Written By: Imran Patwary
Yasin Ehsan is the founder of The Headstarter and a software engineer for Capital One. Ehsan has always been passionate about helping more people get into the field of tech. He has helped his peers and friends land tech jobs. From this place of passion, Ehsan founded a program called The Headstarter, which helps undergraduates from various backgrounds land job offers.
Within one week of graduating from Queens College, CUNY in August 2020, Ehsan landed on a job at Capital One, thanks to his summer internship there. Ehsan tells TIQC that he decided to complete graduation a year early because of the job offer from Capital One. Since the last two years, Ehsan has been working on projects on “the customer facing chatbot,” the chat option for customers on the Capital One mobile application. Ehsan has gained high praise for his work. Ehsan tells TIQC that he was excited to “work on some machine learning models and see how we can cut costs.” The CEOs highlighted the work of Ehsan and it was also patented. Ehsan compares Capital One as a workplace to his “senior year in college.” He says, “all the peers, managers, and employees I’ve met there have contributed to where I venture next.”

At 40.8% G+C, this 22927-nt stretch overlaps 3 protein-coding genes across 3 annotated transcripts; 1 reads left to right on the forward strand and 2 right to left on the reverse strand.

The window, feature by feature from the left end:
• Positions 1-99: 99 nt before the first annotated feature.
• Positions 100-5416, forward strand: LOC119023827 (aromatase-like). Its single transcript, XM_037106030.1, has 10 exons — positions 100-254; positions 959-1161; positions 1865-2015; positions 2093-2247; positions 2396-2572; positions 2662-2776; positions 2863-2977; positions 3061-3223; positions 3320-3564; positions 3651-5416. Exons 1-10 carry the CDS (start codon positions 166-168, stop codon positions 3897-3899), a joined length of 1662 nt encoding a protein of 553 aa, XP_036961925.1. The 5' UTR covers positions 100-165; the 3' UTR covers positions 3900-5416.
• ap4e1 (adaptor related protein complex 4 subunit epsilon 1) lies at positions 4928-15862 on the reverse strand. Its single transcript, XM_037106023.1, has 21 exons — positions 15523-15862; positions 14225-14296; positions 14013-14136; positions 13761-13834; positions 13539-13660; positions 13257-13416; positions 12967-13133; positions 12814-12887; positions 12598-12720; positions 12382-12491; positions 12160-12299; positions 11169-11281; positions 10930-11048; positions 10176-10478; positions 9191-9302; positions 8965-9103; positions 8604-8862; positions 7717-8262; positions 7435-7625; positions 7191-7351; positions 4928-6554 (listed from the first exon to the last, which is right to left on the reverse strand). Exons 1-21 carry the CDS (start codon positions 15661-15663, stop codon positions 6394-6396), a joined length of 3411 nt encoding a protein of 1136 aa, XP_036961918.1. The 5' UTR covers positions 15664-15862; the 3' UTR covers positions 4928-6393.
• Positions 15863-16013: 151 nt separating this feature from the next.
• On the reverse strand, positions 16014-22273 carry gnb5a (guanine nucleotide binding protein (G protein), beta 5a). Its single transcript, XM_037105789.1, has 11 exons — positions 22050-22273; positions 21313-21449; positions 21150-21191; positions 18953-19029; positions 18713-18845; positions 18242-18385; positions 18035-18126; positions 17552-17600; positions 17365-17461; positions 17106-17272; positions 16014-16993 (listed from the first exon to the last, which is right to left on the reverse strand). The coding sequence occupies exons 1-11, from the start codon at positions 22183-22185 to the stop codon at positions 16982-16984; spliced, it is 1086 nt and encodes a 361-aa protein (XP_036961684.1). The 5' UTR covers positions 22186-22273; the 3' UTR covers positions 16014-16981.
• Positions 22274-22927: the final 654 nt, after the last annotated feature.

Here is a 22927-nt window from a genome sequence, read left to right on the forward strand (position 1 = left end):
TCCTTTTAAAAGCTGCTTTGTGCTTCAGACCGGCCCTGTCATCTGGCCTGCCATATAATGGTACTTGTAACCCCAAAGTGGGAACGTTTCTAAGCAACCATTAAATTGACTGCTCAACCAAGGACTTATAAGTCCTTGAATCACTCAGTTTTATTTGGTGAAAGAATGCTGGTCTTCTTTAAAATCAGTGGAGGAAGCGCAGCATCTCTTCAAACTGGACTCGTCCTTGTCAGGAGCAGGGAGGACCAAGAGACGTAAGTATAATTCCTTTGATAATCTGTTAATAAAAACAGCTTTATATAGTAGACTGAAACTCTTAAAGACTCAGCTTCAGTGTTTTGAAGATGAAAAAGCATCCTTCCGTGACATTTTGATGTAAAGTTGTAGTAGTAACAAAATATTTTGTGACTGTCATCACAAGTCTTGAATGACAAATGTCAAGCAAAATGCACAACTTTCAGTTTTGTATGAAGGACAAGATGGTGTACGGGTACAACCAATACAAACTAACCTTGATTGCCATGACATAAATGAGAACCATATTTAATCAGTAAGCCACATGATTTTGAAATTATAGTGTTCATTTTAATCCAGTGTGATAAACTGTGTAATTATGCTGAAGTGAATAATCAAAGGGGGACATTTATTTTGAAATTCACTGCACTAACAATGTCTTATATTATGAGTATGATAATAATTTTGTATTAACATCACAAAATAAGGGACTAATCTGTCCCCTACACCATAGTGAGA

When asked by TIQC about his responsibilities at Capital One, Ehsan tells us that as a Senior Software Engineer, he was responsible for working with different teams, determining the requirements of a project, doing research, and figuring out a pathway for optimal results. It’s a learn-as-you-go project, Ehsan tells us, “it’s all agile; it’s always fun.” Ehsan tells us about the nuts-and-bolts of his position at Capital One: “Capital One might be a bank or financial institution, but we do a lot of tech stuff as well. Lots of tech routines, like 2-week sprints every day. You share updates… Any blocks I have, I share with the team. It’s been an open culture so far.” Ehsan tells TIQC that 16 of his friends have joined Capital One since he started working there.